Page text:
Simply enter your domain and then provide your competitors’ domains, and the tool will identify keywords they are ranking for while your site is not. SEMrush also allows you to filter results by keyword intent, allowing you to identify their commercial-intent search query rankings. These are likely service-driven landing pages that they are generating organic leads to.

screenshot of SEMRush keyword gap tool

From there you can explore those landing pages and discuss whether this is one of the areas you can expand to.

You can also check their social media and links to see if they are actively promoting any side projects. 

More ideas for agencies to explore new markets

Sometimes finding a lucrative strategy is not about adding new services or products. You may be able to discover new opportunities by simply experimenting with new niches and tactics, and then coming up with a way to monetize it.

Consider broadening your horizons by simply doing more than you currently are (I know it sounds easier than it really is):

  • Allow your most successful and productive team members to start a fun side project outside of your immediate niche. Using your internal team to discover new opportunities is a good idea because it will also allow you to identify internal talent. For example, they can start a podcast, a newsletter or a mini site.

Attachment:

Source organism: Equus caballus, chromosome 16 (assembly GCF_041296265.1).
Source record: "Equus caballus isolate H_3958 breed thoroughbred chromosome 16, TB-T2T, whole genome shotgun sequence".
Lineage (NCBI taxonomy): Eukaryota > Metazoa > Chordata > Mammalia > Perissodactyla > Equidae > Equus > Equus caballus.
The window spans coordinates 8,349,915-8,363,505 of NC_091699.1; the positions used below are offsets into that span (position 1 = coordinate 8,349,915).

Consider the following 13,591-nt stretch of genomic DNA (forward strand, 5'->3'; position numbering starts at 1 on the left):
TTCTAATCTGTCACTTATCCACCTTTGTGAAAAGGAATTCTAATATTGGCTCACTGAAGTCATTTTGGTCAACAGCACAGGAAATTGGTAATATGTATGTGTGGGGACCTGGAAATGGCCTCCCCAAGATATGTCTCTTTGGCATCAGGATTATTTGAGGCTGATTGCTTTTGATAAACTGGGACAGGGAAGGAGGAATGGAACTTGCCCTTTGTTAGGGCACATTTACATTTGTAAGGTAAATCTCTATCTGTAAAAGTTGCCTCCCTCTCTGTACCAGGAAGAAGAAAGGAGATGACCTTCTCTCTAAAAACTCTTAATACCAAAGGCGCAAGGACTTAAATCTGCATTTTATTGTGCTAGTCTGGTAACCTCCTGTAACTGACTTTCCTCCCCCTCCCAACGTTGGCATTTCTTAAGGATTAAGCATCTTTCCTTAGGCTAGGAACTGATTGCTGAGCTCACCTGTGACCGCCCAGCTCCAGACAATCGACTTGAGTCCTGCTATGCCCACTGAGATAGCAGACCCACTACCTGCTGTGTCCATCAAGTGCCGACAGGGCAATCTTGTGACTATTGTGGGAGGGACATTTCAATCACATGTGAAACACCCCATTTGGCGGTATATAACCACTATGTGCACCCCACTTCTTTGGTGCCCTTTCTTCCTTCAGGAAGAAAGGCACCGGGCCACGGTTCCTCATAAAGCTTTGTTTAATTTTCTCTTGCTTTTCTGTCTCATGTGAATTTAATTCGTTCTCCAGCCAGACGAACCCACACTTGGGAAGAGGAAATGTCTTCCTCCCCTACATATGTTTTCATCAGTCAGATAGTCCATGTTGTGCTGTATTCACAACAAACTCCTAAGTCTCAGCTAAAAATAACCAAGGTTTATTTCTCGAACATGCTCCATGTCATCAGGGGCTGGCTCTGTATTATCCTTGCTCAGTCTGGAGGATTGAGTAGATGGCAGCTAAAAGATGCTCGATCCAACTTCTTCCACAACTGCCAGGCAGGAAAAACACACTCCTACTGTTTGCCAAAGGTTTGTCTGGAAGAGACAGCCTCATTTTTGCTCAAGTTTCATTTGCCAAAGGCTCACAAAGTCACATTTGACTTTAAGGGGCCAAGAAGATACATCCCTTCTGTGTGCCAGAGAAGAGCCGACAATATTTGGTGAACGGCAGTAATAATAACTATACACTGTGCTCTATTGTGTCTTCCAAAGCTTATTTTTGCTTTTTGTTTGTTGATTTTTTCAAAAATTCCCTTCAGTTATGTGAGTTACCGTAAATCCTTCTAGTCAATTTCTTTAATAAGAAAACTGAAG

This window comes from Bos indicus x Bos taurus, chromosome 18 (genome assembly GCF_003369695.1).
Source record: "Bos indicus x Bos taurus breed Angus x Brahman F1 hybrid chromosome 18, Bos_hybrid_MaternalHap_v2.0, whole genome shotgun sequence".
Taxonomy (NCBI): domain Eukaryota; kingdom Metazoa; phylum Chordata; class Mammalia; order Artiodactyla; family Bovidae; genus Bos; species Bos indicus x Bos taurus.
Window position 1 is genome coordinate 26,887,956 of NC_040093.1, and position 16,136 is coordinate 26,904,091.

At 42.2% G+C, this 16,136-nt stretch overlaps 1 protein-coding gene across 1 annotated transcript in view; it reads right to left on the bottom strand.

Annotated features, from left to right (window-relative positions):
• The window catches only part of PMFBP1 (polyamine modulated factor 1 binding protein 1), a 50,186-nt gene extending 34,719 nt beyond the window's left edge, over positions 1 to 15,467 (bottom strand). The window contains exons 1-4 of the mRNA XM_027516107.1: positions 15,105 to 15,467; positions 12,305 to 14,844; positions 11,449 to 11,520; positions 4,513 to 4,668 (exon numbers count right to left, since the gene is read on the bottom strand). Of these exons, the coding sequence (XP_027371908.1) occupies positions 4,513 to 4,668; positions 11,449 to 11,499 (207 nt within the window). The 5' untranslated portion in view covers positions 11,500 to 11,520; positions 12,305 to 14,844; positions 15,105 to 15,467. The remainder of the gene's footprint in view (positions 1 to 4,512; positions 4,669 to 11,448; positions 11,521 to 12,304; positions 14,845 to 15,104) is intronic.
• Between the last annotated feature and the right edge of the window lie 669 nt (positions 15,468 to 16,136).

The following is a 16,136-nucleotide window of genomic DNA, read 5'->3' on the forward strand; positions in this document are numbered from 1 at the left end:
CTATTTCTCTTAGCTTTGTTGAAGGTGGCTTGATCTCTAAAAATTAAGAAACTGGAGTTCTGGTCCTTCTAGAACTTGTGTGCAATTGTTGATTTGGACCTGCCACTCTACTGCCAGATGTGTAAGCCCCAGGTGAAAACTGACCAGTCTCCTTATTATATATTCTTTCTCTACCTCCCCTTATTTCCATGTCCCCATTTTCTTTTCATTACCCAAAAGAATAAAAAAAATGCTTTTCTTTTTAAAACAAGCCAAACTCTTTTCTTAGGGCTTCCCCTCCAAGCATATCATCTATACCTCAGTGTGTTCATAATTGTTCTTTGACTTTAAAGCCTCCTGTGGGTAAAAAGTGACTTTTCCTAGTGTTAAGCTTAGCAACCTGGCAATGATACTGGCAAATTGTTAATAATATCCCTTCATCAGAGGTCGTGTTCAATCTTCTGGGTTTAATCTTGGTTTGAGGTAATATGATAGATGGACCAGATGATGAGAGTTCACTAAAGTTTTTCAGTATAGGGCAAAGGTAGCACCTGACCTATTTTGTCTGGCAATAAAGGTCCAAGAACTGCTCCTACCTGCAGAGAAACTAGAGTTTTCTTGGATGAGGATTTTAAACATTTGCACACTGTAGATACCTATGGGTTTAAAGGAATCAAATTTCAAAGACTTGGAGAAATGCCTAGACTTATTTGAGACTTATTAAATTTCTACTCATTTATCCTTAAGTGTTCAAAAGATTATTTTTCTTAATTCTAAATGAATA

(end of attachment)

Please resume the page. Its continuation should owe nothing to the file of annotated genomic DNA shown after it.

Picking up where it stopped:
• Explore more partnership and marketing opportunities. In most cases, opportunities come your way when you simply get out there and start networking more. Join new communities, get interviewed, meet new people, and exchange ideas. This will ultimately inspire you to start something new and explore more areas to branch out to.
  • Track trends. These can be within your niche or outside of it. What is everyone talking about? Is it new technology? Can it help you adjust your current offering or expand it? Marketing trends are ever-changing and may be hard to keep up with but this is what will keep your company always moving. Innovation is never easy, but it will help your agency to stay afloat!


It is a good idea for agencies to explore new markets and add new services for a few important reasons.

Firstly, as niches evolve, they often have different needs and demands. Being able to adapt to these changes is key to being successful. A stale business is doomed to failure.

Secondly, by expanding their offering, agencies can expand their customer base and increase their revenue.

Lastly, adding new services can also help agencies solidify their existing client relationships. By offering more services, they can become a one-stop shop for their clients, which can increase client satisfaction and loyalty.

Overall, exploring new markets and adding new services can help agencies grow, adapt to changes in their industry, and ultimately be more successful.

Created by

Ann Smarty